In the context of education, ‘presence’—a state of alert awareness, receptivity and con-nectedness to what is happening in class—is related to depth of insight into the situation, and to more opportunities for action. Presence is mainly conceptualized in philosophical and theoretical terms and idealistic accounts. This study aims to gain understanding of teachers’ experiences of the emergence and manifestation of their own and students’ presence in their daily educational practice and insight into the significance they attach to presence. This is relevant because presence may contribute to teachers’ reflection-in-action and their ability to respond to classroom situations. Using a phenomenological approach, we interviewed 12 secondary teachers in the Netherlands about their lived experiences of presence. The participants relate presence to being concurrently attentive and aware of students and of themselves, to lively interaction, to relevant education and to students’ deep understanding of the subject matter and students’ personal development. In the discussion of the significance of presence, we suggest that research on presence might promote our understanding of how teaching may afford the coming together of students’ academic learning and their personal development. In addition, our findings are related to teachers’ professionalism and personal professional fulfillment.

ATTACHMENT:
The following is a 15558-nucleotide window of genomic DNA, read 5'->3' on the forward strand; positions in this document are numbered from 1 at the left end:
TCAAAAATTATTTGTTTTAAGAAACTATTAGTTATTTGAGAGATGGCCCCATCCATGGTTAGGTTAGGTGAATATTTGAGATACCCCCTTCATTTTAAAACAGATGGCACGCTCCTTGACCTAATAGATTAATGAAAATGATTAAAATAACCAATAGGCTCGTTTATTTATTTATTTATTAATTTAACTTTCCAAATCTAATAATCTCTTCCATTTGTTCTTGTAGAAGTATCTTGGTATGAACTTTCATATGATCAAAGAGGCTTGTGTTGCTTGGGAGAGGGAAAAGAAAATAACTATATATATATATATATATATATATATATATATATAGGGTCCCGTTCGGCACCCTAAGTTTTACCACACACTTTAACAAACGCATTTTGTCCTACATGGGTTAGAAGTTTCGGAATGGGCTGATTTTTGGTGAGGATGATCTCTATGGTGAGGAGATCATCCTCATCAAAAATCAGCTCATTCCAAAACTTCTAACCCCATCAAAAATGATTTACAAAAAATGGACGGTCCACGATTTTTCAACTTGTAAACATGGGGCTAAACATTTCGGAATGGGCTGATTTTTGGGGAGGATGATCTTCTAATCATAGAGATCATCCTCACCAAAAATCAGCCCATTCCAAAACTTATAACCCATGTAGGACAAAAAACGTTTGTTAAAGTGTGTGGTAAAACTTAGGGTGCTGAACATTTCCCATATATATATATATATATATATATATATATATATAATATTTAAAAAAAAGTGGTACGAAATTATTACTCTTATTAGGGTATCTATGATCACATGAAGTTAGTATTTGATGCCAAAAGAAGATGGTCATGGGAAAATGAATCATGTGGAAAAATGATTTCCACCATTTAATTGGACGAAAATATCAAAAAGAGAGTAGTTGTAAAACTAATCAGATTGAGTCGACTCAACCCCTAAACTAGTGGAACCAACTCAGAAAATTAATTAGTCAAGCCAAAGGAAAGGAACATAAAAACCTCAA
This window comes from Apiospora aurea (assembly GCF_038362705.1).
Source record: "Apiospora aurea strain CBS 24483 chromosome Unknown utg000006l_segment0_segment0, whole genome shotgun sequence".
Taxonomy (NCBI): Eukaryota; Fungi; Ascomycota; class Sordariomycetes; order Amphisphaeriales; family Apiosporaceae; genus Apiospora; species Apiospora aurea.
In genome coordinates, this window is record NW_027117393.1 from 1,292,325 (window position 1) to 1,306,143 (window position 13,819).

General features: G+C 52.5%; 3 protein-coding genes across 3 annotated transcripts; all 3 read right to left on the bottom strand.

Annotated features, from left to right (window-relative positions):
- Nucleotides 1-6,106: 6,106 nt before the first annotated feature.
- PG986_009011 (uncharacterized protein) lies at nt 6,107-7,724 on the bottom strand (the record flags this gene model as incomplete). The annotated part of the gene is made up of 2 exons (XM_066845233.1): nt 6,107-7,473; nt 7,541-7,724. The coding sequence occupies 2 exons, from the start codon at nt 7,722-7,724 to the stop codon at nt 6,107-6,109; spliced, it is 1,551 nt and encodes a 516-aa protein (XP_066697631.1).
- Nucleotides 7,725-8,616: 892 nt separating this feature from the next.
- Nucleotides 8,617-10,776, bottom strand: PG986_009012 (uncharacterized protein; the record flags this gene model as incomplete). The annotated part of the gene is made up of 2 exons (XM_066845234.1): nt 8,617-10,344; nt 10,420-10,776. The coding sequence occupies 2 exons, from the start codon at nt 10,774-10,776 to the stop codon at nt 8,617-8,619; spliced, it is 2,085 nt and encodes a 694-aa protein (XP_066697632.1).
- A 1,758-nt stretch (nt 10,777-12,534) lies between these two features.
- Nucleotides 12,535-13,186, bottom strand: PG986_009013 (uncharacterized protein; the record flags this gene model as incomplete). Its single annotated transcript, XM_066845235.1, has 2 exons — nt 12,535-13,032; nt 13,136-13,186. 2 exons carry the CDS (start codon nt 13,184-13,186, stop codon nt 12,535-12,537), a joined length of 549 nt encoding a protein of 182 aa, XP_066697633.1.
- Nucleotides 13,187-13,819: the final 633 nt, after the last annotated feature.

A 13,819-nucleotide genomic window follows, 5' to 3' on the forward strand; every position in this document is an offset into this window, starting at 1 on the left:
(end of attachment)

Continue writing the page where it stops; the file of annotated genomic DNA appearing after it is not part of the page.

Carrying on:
- Personal development
- Phenomenological approach
- Secondary school teachers
- Teacher professionalism
- Teacher–student–subject matter interaction